Friday, 19 February 2010

Moore Capital seen as key to TEP/Leaf merger

17 February, 2010
The merger of Trading Emissions Plc (TEP) and Leaf Clean Energy was hanging in the balance Wednesday, with management believed to be wooing a key investor in the run-up to Friday’s extraordinary general meeting (EGM).
Last week, two major TEP shareholders announced that they were opposed to the merger – Moore Capital, with 16% of TEP, and Scottish Widows Investment Partnership (SWIP), holding 9.3%.
TEP shareholders representing 75% of those shares that are voted need to support the merger for it to go through. However, despite this apparent blocking minority, the EGM is going ahead – leading to speculation that the terms of the deal could be changed to persuade at least one of the opposing shareholders to support it.
“I haven’t been contacted by management since last week,” Johnny Russell, investment director at SWIP, told Carbon Finance. “If I was key to the deal, the terms would have been presented to me ... What’s interesting is the fact that the EGM is going ahead.”
Moore Capital could not be contacted for comment, and the managements of clean energy private equity investor Leaf Clean Energy and carbon fund manager TEP declined to comment, beyond reiterating their view that the merger has “strategic and financial logic” for the two companies. In December, the boards of the two London-listed companies announced plans to seek an all-share merger, on a “formula asset value basis”. On 13 January, when the scheme document was posted, this valued TEP at 148.9p ($2.34) per share – a considerable premium to TEP’s 94.5p share price – and Leaf Clean Energy at 100.2p.
However, TEP shares subsequently dropped to 82.5p on 9 February. Meanwhile, Leaf shares, which had traded at 96.5p almost all of last year, had fallen as low as 57.5p by late January.
Both shares rallied, somewhat, on news last week of SWIP and Moore Capital’s opposition, to 91p and 62.5p, respectively.
“The major thing throwing this for a six is that Leaf’s share price had gone from £1 to 57p,” said Gus Hochschild, an analyst at Mirabaud Securities. “What they had been offering TEP has sunk by 40p. The pricing of the merger is out of kilter.”
“The advantage always accrued more to Leaf shareholders,” said Andrew Shepherd-Barron, at brokers KBC Peel Hunt. “There are some synergies, but not enough to get the juices flowing.”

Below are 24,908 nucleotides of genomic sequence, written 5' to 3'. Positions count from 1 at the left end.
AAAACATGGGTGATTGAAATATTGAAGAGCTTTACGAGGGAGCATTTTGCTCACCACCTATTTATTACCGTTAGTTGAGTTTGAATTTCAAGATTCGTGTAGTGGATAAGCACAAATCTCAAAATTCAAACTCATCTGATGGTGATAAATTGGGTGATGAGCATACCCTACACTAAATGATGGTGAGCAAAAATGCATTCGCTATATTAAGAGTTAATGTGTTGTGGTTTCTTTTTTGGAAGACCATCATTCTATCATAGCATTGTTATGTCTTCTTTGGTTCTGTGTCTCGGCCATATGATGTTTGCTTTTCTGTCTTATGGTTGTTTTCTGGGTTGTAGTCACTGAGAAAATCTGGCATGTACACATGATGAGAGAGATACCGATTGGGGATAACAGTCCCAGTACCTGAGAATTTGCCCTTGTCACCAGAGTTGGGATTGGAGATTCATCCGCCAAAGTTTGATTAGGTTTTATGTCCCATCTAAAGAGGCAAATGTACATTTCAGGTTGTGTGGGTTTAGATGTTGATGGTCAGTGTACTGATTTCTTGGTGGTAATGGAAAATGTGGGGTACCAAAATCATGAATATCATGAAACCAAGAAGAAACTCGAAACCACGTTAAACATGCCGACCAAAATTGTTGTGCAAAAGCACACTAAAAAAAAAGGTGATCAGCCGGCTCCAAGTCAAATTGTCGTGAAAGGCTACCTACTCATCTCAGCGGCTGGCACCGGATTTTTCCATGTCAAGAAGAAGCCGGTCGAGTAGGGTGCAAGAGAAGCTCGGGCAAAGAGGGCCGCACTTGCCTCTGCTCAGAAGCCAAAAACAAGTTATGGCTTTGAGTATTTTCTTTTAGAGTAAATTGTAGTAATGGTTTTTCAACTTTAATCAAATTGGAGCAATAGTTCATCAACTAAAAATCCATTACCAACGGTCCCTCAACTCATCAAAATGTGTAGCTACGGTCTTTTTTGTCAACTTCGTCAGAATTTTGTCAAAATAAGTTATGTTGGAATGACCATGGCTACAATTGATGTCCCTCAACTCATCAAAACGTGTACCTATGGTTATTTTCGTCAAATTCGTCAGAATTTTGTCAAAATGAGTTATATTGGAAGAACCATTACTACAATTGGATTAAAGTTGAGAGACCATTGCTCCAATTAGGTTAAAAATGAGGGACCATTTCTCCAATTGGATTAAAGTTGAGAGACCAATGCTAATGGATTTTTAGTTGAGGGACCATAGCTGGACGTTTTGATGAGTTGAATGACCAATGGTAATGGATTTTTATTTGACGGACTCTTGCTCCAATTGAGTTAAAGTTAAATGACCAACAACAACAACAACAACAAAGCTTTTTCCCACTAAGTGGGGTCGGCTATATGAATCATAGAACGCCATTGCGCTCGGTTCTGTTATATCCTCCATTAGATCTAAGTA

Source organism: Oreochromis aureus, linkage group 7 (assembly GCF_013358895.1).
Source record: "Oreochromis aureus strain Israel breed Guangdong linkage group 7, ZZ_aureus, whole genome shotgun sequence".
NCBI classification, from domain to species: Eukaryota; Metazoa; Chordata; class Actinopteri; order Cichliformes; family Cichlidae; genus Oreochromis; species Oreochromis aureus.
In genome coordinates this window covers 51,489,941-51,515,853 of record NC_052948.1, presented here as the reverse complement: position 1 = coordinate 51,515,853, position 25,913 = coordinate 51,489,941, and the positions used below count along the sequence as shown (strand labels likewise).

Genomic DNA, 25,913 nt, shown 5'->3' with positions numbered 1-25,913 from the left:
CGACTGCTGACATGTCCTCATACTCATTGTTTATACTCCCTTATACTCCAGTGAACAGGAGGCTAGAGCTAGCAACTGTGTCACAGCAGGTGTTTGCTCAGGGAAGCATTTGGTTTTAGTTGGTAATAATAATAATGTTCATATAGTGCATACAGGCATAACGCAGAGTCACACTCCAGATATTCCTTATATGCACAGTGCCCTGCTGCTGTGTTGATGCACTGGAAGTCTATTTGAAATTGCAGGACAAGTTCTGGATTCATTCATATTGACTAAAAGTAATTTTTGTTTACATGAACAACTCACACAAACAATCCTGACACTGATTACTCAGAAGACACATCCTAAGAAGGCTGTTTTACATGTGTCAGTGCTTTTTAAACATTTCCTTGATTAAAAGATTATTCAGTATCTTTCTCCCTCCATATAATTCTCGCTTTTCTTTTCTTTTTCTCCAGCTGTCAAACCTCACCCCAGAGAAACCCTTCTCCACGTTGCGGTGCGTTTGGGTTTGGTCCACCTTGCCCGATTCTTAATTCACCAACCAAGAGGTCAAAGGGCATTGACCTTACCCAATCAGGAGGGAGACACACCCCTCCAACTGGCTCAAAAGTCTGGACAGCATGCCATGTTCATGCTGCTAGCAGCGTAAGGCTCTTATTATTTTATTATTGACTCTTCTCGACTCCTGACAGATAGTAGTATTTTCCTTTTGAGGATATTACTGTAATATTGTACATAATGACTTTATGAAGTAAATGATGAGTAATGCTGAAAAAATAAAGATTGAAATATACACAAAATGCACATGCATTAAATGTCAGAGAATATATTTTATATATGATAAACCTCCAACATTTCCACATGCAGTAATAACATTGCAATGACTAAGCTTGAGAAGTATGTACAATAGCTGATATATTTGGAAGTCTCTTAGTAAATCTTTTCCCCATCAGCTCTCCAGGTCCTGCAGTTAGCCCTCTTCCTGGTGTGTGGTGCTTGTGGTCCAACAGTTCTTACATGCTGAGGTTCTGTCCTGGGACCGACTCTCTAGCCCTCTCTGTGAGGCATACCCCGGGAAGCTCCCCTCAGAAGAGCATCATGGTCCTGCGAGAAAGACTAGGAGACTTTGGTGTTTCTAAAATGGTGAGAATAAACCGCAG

SWIP’s concerns, said Russell, were that the relatively transparent assets held by TEP – cash and carbon credits – would be diluted by the “longer-duration, harder-to-value” private equity renewable energy investments made by Leaf.
“If TEP is independent, I can invest at 85p today and get 150p over the three years” to the end of the Kyoto Protocol period, he said. “That’s a very attractive return.”
Meanwhile, Adam Forsyth, an analyst at the Matrix Group, said that “you could argue that the merger is locking in a low value of the carbon price,” given that TEP’s net asset value would rise if carbon prices rallied.
Moore Capital, meanwhile, had supported the merger when it was first proposed by management but, in a statement reported by Bloomberg last week, said: “It is Moore Capital’s current intention not to vote in favour of the merger.”
The use of the word “current” has led to speculation that Moore is seeking more favourable terms. As Carbon Finance went to press on Wednesday afternoon, TEP and Leaf Clean Energy were due to announce the terms of the merger via the London Stock Exchange.
“One of the things we have speculated on is that the managements could offer a distribution of some of the cash in both TEP and Leaf, without damaging their business plans,” said Forsyth. Mirabaud puts the unrestricted cash balances of the two firms at £182.2 million.
Alternatively, management could alter the exchange ratio at which TEP and Leaf shares would be converted into shares in the merged company, more in TEP’s favour.
“The Leaf and TEP boards have some flexibility, but to make it work, they need to offer more to TEP shareholders,” added Forsyth. “The question is, if they do, would they get the support of Leaf shareholders?”